During my teaching career, I’ve had many opportunities to celebrate Valentine’s Day with kids. I’ve taught a variety of different grade levels, from high school to first grade. In fact, one of my most memorable Valentine’s Day activities came about because of moving from teaching high school alternative education students to teaching first graders. It was quite a transition. I desperately needed some engaging, memorable Valentine’s Day party ideas. Usually, a class Valentine’s Day party has the built-in activity of opening Valentine cards, but I wanted something unique and special to go along with that. As I was browsing through the public library’s collection of Valentine’s Day offerings, I came across a fun book that was very silly but included a fabulous art idea. Thus, my tradition of making Valentine potato prints began.
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A Fun Valentine’s Day Book and a Creative Art Project
Big Bob and the Magic Valentine’s Day Potato by Daniel Pinkwater is a delightfully quirky book. In addition to the entertaining story, it’s a beginning reader, so young children might be able to read it themselves. My favorite part is the potato printing that takes place as part of the plot. As some of you might recall, art is not my strength. I am artistically challenged. I think that’s why this art project appealed to me. As long as I could successfully wield a paring knife (which is something else I sometimes struggle with), potato prints were something I could have my students do to get in the festive Valentine’s Day mood.
Materials for Making Valentine Potato Prints
One thing I love about this project is the simplicity of the materials. Here’s the list if you are making these with a class of students:
2 or 3 medium-sized russet potatoes
A paring knife (not for the kids to use)
Of course, the quantity of supplies may be adjusted to fit the number of people participating. If you are just doing the potato prints with your own kids, you may only need one potato.
Directions for Cutting the Potato Stamps
How do you make a potato stamp? Do you need cookie cutters? No, you can make heart potato print stamps without cookie cutters. Here’s how! First, wash and dry the potatoes. Cut each potato in half.
With a paring knife, carefully slice one side of the heart, then the other, to make a pointed tip. This will be the bottom of your potato heart stamp. Slice a notch to form the “V” at the top of the heart. Make a curved slice on either side of the “V” to connect with the straight sides you have already cut. I had to practice a few times before getting the shape I wanted, but you might get yours just right the first time. You can make some hearts wider and some narrower. If you are very adept, try to carve out a heart shape in the middle of the potato. You might also try an initial shape if you are just making the prints with your family.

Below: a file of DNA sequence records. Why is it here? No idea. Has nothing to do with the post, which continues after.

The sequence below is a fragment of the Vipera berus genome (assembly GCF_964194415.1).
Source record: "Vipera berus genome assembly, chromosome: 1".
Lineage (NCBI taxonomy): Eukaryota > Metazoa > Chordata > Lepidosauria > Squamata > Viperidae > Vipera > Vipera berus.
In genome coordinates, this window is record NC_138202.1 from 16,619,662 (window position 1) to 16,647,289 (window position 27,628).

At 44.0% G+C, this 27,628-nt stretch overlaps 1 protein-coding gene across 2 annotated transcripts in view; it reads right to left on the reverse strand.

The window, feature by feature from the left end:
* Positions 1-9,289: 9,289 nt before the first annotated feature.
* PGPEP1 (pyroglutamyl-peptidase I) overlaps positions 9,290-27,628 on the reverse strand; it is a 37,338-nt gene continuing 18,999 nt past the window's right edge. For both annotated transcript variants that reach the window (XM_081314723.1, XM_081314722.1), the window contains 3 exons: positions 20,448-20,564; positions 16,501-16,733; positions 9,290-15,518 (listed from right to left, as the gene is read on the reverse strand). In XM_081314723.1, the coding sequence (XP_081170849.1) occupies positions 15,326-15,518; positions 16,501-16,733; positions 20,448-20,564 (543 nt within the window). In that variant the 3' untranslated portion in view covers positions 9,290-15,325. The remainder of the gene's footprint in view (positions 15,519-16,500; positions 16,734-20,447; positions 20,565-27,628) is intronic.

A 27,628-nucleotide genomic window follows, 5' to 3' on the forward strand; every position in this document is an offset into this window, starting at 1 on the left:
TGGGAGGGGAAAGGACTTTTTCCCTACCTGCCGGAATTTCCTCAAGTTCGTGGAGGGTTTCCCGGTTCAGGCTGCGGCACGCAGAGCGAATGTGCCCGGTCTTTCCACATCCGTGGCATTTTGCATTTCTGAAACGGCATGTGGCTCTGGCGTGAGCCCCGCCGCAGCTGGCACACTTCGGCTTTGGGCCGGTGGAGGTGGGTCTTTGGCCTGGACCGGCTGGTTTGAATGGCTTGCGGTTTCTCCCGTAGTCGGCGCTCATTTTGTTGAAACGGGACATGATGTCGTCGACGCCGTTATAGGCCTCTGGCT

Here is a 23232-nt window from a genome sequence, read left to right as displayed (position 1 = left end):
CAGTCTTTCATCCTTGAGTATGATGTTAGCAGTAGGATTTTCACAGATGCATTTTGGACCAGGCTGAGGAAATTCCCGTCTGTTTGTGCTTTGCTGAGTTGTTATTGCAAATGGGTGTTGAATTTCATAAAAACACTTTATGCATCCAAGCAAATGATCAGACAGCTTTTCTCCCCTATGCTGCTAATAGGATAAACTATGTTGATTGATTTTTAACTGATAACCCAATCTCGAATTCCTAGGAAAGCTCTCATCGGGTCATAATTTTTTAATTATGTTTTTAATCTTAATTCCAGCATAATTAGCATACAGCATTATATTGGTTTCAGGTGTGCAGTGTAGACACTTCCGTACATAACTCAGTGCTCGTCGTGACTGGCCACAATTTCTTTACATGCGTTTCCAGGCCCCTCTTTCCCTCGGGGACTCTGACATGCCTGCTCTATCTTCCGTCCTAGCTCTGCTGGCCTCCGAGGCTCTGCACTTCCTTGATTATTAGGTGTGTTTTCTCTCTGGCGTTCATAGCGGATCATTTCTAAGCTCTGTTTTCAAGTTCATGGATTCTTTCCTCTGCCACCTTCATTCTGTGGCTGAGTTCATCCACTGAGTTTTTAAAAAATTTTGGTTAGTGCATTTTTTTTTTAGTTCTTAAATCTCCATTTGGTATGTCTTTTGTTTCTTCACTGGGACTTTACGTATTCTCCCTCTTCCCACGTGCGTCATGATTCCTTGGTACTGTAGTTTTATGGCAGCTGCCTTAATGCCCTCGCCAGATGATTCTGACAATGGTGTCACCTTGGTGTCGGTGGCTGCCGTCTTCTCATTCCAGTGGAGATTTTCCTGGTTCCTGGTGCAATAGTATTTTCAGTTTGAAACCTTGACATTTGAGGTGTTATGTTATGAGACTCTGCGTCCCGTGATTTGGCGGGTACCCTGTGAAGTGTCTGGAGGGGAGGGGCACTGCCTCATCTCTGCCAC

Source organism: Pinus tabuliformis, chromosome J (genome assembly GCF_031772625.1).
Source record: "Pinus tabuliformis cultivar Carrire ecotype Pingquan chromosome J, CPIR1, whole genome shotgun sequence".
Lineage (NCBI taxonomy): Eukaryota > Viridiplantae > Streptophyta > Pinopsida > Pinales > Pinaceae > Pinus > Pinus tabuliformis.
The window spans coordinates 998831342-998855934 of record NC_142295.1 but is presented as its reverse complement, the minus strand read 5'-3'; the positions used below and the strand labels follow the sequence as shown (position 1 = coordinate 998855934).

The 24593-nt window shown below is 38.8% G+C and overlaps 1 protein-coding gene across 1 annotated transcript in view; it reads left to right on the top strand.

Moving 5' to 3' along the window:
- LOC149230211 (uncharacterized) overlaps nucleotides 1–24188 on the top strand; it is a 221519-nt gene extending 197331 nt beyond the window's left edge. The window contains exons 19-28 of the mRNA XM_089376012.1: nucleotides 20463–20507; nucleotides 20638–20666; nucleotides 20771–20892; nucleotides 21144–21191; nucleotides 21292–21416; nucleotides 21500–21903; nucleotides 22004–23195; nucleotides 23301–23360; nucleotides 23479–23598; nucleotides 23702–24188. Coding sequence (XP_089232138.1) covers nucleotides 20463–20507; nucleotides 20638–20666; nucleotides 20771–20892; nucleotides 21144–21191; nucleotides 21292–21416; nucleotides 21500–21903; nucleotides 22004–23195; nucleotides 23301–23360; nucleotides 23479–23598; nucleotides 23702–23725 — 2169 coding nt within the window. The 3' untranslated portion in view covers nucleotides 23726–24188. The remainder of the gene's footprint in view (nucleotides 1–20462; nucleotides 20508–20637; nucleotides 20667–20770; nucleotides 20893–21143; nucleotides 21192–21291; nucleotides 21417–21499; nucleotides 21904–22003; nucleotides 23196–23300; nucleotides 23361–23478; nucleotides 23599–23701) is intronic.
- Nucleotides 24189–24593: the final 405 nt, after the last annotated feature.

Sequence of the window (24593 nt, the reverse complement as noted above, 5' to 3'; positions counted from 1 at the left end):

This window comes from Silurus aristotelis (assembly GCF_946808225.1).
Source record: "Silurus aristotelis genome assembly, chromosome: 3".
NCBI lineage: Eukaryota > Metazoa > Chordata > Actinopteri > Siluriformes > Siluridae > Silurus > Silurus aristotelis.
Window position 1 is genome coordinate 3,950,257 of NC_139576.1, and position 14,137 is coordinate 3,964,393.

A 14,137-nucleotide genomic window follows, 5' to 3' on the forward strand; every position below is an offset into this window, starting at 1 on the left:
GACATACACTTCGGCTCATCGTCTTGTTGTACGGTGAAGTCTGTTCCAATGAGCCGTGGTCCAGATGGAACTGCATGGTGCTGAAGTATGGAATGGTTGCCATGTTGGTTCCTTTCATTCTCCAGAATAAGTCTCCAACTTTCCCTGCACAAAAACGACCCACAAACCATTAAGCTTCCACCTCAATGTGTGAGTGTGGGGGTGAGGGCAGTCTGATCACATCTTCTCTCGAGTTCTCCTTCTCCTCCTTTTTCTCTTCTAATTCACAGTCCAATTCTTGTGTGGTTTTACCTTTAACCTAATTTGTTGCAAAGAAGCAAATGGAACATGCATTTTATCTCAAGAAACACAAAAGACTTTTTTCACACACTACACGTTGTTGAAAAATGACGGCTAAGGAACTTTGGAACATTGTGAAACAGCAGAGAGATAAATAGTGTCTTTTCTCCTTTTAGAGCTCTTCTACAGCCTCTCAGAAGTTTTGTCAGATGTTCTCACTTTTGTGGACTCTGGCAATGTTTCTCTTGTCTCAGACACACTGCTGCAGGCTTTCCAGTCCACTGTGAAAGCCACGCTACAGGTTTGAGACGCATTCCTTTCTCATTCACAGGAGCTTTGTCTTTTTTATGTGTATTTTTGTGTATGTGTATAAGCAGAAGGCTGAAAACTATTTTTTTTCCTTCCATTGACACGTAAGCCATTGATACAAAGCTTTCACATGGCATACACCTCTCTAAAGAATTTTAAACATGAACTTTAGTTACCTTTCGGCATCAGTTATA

Directions for Making the Potato Prints
How do you make prints with the potatoes? Pour a small quantity of red tempera paint into a pie tin or small dish. Dip the cut side of the potato into the paint.
Blot the potato stamp on a paper towel to get the excess paint off.
When you think you have just the right amount of paint on the stamp, press the stamp down onto the paper bag. Make sure the surface you have the bag laying on is nice and flat.
Reload your potato print stamp with paint as needed.
Have fun trying different designs!
Can you Keep Potato Stamps?
If you are working with a class of students, you may not have time for all of your students to rotate through this activity in one day. Although this activity generally goes pretty quickly, you might need to save your potato print stamps for another day. If that happens, just rinse off any excess paint, dry the potato stamps, then wrap in plastic or place in a plastic bag. Potato print stamps keep in the refrigerator for 3 or 4 days. The potatoes might turn brown and look unattractive, but they will still print well.
What Else Can I Make a Stamp Out of?
I have seen interesting stamps made out of a variety of different vegetables. The cut end of okra makes a nice floral-shaped stamp. If you slice off the base of a head of leaf lettuce, the base end makes a rosette-shaped stamp. Other fresh produce that makes great stamps includes peppers cut in half, citrus fruit cut in half, mushrooms and broccoli florets. You can dip just about any type of fresh produce in paint and make a stamp. Potatoes are an excellent choice for stamping because they can be cut into many different shapes. There are all kinds of possibilities, such as potato print stars, potato print circles, squares, or other shapes.
Other Creative Valentine’s Day Ideas
If you are looking for some creative Valentine’s Day gift ideas, read my post about unique chocolate-covered oddities. I also enjoy the fun Valentine’s Day children’s books that are out there. My list of books is a little different. The titles are not necessarily new. Rather, they are unique. I had a great time putting the list together. If you are planning a class Valentine’s Day party, this virtual Valentine’s Day Bingo would be a fabulous addition to your celebration.
Enjoyed Making Potato Prints? Here are More Activities
- How to Make Pressed Flower Greeting Cards: An Easy DIY
- Easy Origami Greeting Card
- Pointillism: A Fun Art Project for All Ages
- Fun and Easy Father’s Day Gift For Young Kids to Make
Are You Now in the Mood to Try Making Potato Prints?
Do you have some potatoes in your pantry that might make good candidates for potato printing? Potato prints can be used for many occasions. If you do make Valentine’s Day potato prints, take a picture and tag me on Instagram!
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I hope you decide to give this project a try. Thanks for visiting the Fluxing Well site, and may all of your creative endeavors turn out well!